New Mexico poet Hakim Bellamy ruminates with his pen during visit to Turkey
By Hakim Bellamy
If you believe everything the news tells you about Muslim countries, you might find it difficult to believe that one of the most love-obsessed poets of all time was from Konya, Turkey.
Rumi, the Sufi poet and spiritual master, is sometimes called the “hero of love,” and it’s not hard to see how he was inspired once you visit the landscape and lure of Turkey.
I had the distinguished opportunity to join an ambassadorial group of media professionals on a 10-day visit to Turkey with the Raindrop Foundation during the last two weeks of June. On the trip, organized by Necip Orhan (a native of Bursa, Turkey, and member of the Raindrop Foundation) and Aracely Chapa (of the University of New Mexico Center for Regional Studies), our group visited six cities, three homes (for family dinners), the Aegean Sea, the Whirling Dervishes, one of the Seven Wonders of the Ancient World (Hagia Sophia), ancient Greco-Roman ruins and the house in which the Virgin Mary is said to have spent her last moments on earth.
Essentially, we tried to fit a country with a history that goes back about 15 empires into a week and a half. As poet-in-residence of the trip, I endeavored to write one poem a day for the duration of the journey. Some would call it journaling. I call it processing. Here is one of those poems. HasTavuk (Bread Basket of Turkey)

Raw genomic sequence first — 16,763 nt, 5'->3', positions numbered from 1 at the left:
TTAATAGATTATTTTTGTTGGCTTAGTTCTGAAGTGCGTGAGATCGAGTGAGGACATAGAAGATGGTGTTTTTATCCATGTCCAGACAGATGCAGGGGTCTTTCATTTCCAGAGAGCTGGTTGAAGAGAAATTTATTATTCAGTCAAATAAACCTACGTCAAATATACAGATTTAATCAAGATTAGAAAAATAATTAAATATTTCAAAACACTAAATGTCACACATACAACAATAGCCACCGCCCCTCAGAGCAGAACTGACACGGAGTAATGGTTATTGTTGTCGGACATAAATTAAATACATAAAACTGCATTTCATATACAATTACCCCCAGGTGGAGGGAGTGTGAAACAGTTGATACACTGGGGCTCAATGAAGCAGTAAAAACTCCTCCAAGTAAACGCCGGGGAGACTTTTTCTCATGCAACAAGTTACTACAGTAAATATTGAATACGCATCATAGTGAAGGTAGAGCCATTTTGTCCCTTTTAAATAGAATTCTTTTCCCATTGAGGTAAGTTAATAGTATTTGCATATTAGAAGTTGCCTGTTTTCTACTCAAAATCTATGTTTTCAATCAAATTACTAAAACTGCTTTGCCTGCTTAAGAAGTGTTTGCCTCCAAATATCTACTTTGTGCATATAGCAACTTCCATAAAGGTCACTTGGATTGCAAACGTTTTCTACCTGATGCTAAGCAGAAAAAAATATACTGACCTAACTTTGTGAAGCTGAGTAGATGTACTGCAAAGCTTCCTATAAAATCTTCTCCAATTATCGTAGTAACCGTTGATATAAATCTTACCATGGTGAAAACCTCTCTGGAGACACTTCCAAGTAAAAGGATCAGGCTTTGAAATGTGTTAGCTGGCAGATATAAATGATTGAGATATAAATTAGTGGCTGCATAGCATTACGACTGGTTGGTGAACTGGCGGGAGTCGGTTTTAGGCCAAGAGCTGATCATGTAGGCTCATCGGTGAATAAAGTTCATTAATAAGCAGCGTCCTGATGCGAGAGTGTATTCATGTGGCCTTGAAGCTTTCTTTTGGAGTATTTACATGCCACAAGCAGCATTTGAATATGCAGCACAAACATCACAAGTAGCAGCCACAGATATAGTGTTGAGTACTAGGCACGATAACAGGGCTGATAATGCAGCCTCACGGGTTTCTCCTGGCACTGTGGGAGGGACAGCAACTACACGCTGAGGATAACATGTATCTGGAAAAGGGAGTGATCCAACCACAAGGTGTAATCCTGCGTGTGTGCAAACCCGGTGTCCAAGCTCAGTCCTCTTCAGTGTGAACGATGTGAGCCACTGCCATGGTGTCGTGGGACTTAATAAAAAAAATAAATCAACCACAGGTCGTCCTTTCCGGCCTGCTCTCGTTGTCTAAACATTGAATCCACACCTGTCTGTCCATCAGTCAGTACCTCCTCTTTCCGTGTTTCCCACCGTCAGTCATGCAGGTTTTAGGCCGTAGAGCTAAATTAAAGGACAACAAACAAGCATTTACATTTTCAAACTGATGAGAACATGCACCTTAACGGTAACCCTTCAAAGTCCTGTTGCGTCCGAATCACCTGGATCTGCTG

I hate to break it to you, America, but they have milk and honey in Turkey too.
I hate to bust your bubble gum, but their taffy makes mouths and little brown kids happy too.
Before we invented the Mother’s Day buffet they perfected the Sunday dinner.
They’ve got bad habits that are older than our entire country, and what we call “recovery” they call “still learning how to quit.”
Thank God, Allah is patient. Thank Allah, that God is growing up.
The speakers on that minaret put that ezran (sahah) on every street corner in da ’hood like a boom box and a piece of cardboard.
Just like a headspinning Whirling Dervish, cause to me and mine the “G” in G-Funk stands for Gospel,
kneels to no one only the All Powerful. Make the music with your mosque, Byz… -antine Period.
Black America, stop pretending you don’t know what it’s like when the rest of the Western world is trying to wrestle and arrest you from your country and culture. When the radio is the only Ramadan you got to keep clean.
We are no more or less post-modern than Hip Hop playlists on Appalachian trailer park Pandoras.
Modern as Muslims in Mevlevi. Crypto as Christians in Chicago.
We have no monopoly on apple pies and peach cobblers, trees of green nor clouds of white, America.
They are not “jealous” of your freedom to pretend you have freedom.
They are happy knowing that they and their government are simply “friends with benefits,” at least they know where they stand.
Just because we made dying for your country cooler than dying for your religion, who gave us the Bill of Rights to pretend that’s less stupid?
How many of us are dying to enlist our children? Strap them in for selective service, what fraction of them are actually begging mommy and daddy to go the war?
Probably the same as yours. America, I even bought a Red Bull at a truck stop between prayers.